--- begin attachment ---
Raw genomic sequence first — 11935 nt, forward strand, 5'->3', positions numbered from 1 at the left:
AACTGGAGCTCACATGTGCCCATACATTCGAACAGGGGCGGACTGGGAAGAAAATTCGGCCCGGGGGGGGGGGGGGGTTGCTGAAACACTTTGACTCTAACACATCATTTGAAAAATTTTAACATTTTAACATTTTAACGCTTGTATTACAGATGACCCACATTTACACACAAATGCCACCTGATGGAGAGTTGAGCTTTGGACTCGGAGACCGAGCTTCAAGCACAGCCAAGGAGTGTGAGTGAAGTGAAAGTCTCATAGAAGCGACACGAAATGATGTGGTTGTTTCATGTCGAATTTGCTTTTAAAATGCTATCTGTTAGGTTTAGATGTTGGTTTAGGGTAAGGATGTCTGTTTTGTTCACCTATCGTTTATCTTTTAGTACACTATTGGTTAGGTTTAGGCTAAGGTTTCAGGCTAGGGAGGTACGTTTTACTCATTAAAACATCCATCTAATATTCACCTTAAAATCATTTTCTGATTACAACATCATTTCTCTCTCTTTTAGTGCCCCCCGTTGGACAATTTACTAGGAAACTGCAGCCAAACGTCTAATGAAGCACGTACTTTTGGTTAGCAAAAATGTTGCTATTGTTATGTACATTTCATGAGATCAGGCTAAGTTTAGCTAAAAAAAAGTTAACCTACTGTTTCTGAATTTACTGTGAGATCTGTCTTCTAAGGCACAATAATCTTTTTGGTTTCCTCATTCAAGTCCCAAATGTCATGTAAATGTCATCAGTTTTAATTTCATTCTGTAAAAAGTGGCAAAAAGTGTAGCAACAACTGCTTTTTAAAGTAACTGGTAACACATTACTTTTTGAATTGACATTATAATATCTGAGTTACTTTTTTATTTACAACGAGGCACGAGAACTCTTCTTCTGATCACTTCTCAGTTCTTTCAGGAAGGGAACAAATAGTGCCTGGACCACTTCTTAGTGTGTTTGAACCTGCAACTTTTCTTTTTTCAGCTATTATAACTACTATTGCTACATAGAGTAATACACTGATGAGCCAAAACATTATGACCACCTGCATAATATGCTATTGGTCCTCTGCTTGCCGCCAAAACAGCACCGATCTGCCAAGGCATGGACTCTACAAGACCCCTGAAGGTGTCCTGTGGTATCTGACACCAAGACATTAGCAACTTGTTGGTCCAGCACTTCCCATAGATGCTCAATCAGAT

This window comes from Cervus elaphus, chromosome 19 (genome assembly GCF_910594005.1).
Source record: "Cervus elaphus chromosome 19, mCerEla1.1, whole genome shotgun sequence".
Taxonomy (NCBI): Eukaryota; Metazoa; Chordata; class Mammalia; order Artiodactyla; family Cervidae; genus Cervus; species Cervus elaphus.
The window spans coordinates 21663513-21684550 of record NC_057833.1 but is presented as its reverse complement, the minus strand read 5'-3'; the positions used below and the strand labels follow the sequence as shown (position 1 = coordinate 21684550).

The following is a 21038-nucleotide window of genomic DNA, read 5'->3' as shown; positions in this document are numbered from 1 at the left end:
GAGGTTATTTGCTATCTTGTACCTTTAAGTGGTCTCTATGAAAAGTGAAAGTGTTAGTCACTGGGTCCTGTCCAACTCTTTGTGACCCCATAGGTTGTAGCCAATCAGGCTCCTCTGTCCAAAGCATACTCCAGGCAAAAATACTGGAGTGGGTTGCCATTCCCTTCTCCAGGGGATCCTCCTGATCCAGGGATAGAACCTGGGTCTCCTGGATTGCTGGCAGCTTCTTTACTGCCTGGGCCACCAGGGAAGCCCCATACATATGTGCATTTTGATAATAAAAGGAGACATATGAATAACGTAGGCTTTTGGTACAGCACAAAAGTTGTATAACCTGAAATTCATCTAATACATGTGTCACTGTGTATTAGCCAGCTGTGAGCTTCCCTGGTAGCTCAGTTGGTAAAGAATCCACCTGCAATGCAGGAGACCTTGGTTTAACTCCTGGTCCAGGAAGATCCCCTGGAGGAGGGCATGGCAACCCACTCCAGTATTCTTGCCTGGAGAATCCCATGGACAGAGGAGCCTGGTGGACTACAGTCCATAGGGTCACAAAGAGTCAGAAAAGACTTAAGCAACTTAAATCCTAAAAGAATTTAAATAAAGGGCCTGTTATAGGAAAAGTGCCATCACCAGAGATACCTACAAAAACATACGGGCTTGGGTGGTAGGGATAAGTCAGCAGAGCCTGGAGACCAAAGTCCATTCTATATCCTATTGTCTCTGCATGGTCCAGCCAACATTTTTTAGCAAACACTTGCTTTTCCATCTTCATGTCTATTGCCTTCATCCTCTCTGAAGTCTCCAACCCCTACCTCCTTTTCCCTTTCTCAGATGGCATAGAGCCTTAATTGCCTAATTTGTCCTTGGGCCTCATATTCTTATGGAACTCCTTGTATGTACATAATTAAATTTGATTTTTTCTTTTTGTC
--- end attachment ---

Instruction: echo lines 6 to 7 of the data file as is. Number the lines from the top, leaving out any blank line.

The window spans coordinates 21663513-21684550 of record NC_057833.1 but is presented as its reverse complement, the minus strand read 5'-3'; the positions used below and the strand labels follow the sequence as shown (position 1 = coordinate 21684550).

The following is a 21038-nucleotide window of genomic DNA, read 5'->3' as shown; positions in this document are numbered from 1 at the left end: